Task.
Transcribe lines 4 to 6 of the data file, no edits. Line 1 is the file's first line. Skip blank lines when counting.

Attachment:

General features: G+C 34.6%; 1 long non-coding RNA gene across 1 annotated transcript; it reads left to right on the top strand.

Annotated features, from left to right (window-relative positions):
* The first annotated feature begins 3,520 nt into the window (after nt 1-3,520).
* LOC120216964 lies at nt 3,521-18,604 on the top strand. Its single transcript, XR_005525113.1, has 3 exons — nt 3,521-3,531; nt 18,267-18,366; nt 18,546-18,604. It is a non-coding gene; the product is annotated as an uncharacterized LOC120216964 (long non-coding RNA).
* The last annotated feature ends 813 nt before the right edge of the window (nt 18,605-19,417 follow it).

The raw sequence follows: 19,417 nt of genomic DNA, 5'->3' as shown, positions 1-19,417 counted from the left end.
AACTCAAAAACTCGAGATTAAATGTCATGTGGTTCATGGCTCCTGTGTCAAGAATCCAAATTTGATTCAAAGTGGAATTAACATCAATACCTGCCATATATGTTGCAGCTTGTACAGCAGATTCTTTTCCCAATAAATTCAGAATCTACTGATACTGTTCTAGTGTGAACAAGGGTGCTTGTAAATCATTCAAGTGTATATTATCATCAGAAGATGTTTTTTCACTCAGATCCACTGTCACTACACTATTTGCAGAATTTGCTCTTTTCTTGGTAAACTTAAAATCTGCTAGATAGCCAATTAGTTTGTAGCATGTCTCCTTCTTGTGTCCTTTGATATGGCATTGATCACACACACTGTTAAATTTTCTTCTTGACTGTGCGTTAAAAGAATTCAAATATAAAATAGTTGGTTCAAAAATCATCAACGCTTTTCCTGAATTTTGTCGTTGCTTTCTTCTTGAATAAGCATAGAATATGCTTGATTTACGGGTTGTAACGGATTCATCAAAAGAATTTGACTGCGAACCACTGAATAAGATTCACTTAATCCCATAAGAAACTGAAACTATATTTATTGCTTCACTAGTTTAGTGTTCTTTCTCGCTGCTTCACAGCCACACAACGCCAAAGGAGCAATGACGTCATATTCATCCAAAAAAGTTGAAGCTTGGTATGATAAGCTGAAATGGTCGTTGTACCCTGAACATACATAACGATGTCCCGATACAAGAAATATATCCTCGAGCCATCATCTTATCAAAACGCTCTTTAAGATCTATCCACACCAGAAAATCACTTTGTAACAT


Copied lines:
* LOC120216964 lies at nt 3,521-18,604 on the top strand. Its single transcript, XR_005525113.1, has 3 exons — nt 3,521-3,531; nt 18,267-18,366; nt 18,546-18,604. It is a non-coding gene; the product is annotated as an uncharacterized LOC120216964 (long non-coding RNA).
* The last annotated feature ends 813 nt before the right edge of the window (nt 18,605-19,417 follow it).

The raw sequence follows: 19,417 nt of genomic DNA, 5'->3' as shown, positions 1-19,417 counted from the left end.